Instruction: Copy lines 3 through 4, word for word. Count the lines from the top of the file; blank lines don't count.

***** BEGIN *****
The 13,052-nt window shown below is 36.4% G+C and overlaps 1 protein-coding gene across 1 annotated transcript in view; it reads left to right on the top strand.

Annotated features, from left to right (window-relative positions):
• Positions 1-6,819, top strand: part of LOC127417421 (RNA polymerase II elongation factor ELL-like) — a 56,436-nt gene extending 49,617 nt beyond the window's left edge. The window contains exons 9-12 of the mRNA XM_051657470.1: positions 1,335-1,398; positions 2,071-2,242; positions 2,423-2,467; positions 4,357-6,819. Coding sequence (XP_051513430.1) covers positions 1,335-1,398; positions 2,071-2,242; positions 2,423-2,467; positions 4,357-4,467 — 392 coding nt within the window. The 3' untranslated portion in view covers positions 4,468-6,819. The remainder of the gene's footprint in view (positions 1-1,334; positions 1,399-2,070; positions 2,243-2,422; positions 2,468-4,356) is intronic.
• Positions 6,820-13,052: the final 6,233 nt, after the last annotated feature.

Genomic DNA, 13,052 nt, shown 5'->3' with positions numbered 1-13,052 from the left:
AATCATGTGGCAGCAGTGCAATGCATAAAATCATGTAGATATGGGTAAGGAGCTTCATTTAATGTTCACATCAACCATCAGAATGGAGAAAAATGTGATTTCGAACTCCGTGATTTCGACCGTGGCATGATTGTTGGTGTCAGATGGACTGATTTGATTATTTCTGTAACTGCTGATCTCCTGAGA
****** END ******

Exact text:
• Positions 1-6,819, top strand: part of LOC127417421 (RNA polymerase II elongation factor ELL-like) — a 56,436-nt gene extending 49,617 nt beyond the window's left edge. The window contains exons 9-12 of the mRNA XM_051657470.1: positions 1,335-1,398; positions 2,071-2,242; positions 2,423-2,467; positions 4,357-6,819. Coding sequence (XP_051513430.1) covers positions 1,335-1,398; positions 2,071-2,242; positions 2,423-2,467; positions 4,357-4,467 — 392 coding nt within the window. The 3' untranslated portion in view covers positions 4,468-6,819. The remainder of the gene's footprint in view (positions 1-1,334; positions 1,399-2,070; positions 2,243-2,422; positions 2,468-4,356) is intronic.
• Positions 6,820-13,052: the final 6,233 nt, after the last annotated feature.